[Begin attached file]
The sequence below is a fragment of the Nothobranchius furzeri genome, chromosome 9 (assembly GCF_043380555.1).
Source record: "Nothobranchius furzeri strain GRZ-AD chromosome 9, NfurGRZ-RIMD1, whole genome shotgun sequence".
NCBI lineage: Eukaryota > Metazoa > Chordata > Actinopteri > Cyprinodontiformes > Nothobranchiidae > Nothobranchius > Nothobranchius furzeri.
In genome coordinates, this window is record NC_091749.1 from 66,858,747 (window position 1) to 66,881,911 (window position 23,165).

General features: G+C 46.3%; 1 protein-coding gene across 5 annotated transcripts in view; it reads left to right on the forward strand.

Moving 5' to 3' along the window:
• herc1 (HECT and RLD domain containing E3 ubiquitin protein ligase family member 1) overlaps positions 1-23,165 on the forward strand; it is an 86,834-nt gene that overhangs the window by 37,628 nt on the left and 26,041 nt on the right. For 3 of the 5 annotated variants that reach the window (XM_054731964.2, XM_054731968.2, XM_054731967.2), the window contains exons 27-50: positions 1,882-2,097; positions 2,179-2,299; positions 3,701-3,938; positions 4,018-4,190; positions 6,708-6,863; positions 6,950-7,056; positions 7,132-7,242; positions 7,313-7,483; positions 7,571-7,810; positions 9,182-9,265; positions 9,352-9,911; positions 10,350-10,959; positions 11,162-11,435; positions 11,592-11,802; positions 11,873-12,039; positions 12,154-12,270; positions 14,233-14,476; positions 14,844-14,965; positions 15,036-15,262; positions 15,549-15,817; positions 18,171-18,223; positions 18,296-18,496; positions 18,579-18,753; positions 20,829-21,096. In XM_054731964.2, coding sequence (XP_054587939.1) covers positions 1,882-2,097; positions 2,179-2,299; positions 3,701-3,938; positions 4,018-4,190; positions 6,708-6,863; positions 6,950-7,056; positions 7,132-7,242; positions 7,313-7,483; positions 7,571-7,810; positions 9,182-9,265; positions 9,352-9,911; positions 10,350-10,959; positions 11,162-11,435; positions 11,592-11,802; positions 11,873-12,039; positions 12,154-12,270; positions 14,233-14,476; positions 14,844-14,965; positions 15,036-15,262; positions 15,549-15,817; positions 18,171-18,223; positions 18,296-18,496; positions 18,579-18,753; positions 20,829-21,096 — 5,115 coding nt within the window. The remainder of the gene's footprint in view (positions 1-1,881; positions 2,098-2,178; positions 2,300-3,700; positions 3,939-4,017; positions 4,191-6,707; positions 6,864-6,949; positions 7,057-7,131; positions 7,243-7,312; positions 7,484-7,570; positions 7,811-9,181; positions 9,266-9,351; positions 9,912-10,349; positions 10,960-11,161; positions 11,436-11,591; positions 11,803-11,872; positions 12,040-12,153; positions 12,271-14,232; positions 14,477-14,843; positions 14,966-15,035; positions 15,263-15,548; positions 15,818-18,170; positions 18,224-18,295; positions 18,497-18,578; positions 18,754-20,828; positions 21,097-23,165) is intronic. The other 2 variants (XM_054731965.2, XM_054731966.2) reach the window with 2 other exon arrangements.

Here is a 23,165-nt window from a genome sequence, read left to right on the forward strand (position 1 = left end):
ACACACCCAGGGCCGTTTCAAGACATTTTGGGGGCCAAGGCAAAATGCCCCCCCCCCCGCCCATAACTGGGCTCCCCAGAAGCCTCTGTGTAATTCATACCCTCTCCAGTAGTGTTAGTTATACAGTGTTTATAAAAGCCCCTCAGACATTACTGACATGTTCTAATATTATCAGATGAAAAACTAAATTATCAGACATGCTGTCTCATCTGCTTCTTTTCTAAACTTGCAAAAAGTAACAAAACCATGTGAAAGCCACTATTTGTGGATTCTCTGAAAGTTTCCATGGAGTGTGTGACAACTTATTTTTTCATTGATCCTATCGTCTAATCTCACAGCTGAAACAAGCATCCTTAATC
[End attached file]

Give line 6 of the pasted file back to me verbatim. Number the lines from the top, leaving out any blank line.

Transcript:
Moving 5' to 3' along the window: